[7] The general rule of insurance law is that the knowledge of, or notice to, an insurance agent as to a matter within the scope of his authority, and which is acquired while the agent is acting within the scope of his authority, is chargeable to an insurer. Hawkeye Casualty Co. v. Holcomb (1942), 302 Mich 591.

[8] The Federal case of Kravat v. Indemnity Ins. Co. of North America (CA 6, 1945), 152 F2d 336, based on Michigan law, contains numerous additional citations to Michigan cases wherein the listed principles were declared and applied. We agree with the Kravat court that the question of the reasonableness of the notice given is usually one for the trier of fact.

[9] We do not consider whether the facts of notice of accident investigation, and rejection of settlement offer were sufficient to place Travelers "on guard" regarding a possible suit so as to require subsequent inquiry of Mrs. Swanberg as to whether suit had been brought. The question needn't be reached because we have concluded that a jury could reasonably conclude that Travelers was not prejudiced by Mrs. Swanberg's delay until June, 1967, in forwarding the suit papers to the Travelers.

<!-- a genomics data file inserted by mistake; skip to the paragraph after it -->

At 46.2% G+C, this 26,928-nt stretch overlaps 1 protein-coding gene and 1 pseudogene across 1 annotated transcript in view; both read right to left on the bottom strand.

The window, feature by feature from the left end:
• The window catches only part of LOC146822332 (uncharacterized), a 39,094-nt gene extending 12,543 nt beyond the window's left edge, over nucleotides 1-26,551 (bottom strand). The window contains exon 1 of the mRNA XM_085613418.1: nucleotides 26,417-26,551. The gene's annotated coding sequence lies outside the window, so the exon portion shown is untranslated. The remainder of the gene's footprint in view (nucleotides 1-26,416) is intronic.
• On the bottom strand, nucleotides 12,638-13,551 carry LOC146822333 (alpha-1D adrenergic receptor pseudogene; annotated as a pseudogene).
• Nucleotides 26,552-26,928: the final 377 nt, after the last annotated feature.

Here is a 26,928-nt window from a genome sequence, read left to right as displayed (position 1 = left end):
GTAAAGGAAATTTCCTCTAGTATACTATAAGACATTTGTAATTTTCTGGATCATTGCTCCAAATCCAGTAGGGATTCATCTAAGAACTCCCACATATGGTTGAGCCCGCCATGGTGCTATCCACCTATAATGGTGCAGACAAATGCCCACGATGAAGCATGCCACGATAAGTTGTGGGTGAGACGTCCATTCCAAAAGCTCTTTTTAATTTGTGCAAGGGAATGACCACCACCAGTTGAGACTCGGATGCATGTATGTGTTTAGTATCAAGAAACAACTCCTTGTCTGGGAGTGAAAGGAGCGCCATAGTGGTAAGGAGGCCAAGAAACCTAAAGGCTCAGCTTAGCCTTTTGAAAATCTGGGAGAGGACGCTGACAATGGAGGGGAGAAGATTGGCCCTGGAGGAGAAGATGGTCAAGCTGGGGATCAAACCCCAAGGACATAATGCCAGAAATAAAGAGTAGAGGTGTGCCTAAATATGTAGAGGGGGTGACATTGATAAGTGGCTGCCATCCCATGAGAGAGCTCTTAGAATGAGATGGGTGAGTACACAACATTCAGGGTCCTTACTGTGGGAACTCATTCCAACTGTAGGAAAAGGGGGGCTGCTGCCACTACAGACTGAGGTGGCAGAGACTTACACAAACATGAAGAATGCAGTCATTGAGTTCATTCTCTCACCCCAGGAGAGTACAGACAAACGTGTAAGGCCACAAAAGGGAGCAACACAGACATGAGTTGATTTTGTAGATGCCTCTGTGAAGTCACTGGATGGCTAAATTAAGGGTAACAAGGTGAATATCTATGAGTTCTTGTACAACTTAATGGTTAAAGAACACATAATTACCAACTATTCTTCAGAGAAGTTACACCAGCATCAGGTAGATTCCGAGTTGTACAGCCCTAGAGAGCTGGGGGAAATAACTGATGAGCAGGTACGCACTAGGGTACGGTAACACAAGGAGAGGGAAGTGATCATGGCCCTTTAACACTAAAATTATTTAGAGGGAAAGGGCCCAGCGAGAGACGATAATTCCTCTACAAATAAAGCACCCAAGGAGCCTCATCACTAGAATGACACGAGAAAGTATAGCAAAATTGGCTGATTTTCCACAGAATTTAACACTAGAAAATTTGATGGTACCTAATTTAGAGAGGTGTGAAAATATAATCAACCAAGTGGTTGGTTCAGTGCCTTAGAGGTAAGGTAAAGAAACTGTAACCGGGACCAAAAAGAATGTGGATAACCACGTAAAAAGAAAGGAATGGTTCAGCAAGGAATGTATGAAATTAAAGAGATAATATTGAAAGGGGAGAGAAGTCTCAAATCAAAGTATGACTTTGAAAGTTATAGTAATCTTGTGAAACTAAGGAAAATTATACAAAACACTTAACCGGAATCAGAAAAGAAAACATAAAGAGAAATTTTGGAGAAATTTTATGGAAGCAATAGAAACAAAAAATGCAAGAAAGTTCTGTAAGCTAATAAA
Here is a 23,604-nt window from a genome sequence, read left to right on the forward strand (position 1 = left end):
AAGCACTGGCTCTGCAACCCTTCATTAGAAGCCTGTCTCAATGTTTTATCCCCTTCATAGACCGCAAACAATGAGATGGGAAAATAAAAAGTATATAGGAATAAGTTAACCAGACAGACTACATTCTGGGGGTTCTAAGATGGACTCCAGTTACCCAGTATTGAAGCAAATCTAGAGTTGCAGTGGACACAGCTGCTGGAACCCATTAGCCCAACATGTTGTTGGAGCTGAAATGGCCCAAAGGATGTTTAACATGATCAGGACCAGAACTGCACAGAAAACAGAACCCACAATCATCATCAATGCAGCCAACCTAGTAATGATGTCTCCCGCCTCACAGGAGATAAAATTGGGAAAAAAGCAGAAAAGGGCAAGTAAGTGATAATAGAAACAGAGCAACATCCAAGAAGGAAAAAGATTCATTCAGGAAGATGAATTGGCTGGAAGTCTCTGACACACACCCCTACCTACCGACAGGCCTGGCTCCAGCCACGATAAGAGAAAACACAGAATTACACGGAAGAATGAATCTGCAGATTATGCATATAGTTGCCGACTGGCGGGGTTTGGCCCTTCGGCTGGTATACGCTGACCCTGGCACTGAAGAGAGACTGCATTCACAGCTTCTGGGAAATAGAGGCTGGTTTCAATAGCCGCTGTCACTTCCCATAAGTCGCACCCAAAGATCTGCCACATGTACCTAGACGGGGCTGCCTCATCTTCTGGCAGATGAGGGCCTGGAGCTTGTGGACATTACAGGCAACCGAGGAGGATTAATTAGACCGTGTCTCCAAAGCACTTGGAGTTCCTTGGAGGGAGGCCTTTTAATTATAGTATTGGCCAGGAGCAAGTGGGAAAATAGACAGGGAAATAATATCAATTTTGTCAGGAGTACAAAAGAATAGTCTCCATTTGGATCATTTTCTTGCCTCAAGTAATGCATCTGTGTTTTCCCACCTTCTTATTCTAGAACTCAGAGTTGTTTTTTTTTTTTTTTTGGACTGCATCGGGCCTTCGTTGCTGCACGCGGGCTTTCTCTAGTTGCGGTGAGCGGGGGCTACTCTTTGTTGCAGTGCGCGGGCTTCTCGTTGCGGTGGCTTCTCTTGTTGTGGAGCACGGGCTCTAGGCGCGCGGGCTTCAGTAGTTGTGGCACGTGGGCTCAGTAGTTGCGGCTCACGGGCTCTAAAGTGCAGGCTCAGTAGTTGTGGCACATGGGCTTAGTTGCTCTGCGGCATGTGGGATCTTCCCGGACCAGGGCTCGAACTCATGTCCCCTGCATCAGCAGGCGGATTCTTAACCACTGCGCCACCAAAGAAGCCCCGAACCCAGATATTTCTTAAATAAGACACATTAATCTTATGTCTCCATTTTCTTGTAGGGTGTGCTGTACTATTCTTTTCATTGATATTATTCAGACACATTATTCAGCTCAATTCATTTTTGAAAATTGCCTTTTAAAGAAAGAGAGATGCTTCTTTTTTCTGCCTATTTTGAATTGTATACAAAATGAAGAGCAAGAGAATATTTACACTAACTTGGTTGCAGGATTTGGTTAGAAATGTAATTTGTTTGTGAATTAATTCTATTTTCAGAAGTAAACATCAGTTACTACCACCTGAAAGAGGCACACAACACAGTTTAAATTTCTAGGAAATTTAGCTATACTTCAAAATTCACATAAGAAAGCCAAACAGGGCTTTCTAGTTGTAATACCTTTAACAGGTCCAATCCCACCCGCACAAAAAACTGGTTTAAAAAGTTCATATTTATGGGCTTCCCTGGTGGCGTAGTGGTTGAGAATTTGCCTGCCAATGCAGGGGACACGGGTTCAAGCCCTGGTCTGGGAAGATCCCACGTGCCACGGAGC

[10] Travelers would have us distinguish the contract requirement of notice of accident (occurrence), which it admits may be given to its agent (Boyer Agency), from the contract requirement of forwarding suit papers, which it says cannot be fulfilled through the agent. The argument is that the provision regarding notice of accident states that notice shall be given "to The Travelers or any of its authorized agents," whereas the provision regarding suit papers requires that they be forwarded to "The Travelers," with no mention of its authorized agents. Such a distinction is precluded by the provision of the Insurance Code, quoted earlier, which mandates that notice to the agent is notice to the insured. MCLA § 500.3008 (Stat Ann 1957 Rev § 24.13008).

[11] A corollary of the historically strict application of the 4-month limitation on setting aside default judgments (footnote 3, supra) has been liberal setting aside of default judgments within the 4-month period. Judge Wickens stated on the record in the garnishment action that he would have "automatically" set aside the default judgment if application had been made within 4 months of the entry of judgment.